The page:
About Arts & Disability
Definition of Disability
The Disability Inclusion Act NSW defines disability as “physical, psychiatric, intellectual or sensory impairment that, in interaction with various barriers, may hinder the person’s full and effective participation in the community on an equal basis with others.” Mental health is included in this definition. However, not everyone who is diagnosed with a mental health condition identifies as having disability.
The term ‘disability’ can include people who are Deaf or hard of hearing. People from the Deaf community may not always identify as having disability and may identify as part of a cultural and linguistic group with their first language being Auslan (Australian Sign Language).
Social Model of Disability
The Social Model of Disability makes a distinction between an individual’s medical condition and disability. Under this model, barriers and discrimination created by society are seen as the disabling factors. They may take the form of attitudes, discrimination or the physical environment. We use the term ‘disability’ to refer to barriers, rather than medical conditions. The Social Model looks at the environment instead of individuals and gives us all power over things we can change. From this perspective, a person is disabled not by who they are but by a world that is not equipped to allow them to fully participate and thrive.
Arts & Disability In NSW
One in five NSW residents live with disability or are Deaf, and many engage with the arts in a multitude of vital, unique and dynamic ways. However, when it comes to professional practice, arts practitioners with disability are under-represented, earn less, experience higher unemployment, and get much less professional support compared to artists without disability.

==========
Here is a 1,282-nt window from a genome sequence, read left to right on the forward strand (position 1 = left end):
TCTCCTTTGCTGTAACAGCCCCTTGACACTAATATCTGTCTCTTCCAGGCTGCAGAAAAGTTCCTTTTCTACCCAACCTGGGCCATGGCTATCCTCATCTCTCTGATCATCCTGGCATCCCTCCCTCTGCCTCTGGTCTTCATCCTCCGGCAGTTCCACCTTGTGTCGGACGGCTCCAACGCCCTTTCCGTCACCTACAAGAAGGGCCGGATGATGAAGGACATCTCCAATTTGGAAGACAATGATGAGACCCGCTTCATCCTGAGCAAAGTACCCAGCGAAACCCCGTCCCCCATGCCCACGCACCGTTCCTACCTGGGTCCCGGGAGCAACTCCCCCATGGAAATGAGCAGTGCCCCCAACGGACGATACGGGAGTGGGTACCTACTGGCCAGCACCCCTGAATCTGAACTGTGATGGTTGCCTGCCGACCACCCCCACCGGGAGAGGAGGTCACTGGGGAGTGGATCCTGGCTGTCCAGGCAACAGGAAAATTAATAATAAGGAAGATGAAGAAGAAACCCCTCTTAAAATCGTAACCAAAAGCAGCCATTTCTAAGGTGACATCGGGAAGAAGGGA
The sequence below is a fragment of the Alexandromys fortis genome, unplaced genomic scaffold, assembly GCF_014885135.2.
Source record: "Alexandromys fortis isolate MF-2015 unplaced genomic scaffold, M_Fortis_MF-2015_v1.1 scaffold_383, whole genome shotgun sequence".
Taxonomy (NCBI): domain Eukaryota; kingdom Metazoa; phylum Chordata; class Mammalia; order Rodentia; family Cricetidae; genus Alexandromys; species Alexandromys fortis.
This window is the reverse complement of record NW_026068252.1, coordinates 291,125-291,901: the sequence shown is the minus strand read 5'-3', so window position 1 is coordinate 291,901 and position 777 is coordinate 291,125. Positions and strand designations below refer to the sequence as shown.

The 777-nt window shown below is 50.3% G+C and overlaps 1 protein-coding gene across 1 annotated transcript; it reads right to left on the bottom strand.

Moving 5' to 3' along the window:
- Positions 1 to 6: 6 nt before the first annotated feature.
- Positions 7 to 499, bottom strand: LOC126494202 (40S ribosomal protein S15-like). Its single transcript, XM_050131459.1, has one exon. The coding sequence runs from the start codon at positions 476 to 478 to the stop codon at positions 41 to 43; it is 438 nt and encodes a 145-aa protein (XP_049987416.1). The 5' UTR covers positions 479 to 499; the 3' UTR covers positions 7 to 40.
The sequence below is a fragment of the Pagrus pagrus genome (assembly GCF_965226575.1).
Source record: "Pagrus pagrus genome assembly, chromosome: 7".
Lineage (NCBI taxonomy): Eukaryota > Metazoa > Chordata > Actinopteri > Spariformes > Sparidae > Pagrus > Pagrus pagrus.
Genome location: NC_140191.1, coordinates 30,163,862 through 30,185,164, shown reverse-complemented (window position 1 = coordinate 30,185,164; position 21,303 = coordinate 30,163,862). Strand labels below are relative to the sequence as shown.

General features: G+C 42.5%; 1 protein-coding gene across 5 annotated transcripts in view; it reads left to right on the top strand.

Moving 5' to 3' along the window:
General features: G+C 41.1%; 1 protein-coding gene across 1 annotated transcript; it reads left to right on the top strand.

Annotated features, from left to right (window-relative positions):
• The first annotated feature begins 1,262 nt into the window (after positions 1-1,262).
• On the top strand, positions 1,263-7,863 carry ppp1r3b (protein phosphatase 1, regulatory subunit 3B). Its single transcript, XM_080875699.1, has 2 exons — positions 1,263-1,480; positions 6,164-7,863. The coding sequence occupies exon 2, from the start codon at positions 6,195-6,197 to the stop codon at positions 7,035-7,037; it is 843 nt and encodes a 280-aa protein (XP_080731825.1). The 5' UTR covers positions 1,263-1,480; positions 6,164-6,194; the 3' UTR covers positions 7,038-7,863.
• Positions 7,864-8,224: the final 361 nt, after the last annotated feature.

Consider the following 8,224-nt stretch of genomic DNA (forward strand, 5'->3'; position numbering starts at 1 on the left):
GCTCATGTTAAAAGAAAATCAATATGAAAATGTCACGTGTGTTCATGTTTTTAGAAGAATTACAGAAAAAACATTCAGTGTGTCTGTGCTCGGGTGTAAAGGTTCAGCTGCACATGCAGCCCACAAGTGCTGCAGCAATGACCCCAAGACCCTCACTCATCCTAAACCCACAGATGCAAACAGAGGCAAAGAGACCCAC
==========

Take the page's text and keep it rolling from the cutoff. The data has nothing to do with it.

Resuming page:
When it comes to audiences with disability, despite being enthusiastic consumers of arts and culture, many don’t experience equitable levels of access to many cultural activities. Across both groups, there is also a diverse intersection of cultural identities and geographic locations across all types of disability, including people who identify as First Nations, cultural and linguistically diverse, and sexuality and gender diverse, as well as people who live in Western Sydney and regional NSW.
We know that innovation is powered by distinctive insights, unique skills, and creative problem solving. This gives arts practitioners and audiences with disability a valuable edge in both the arts sector and cultural marketplace. However, it’s an advantage that is under-utilized or ignored. By being more inclusive of arts practitioners and audiences with disability, we will be able to tap into vital creative forces, elevate our society’s collective experience of art and culture, and build communities where everyone feels they belong.
Image: Break Out My Pelvic Sorcery by visual artist Eugenie Lee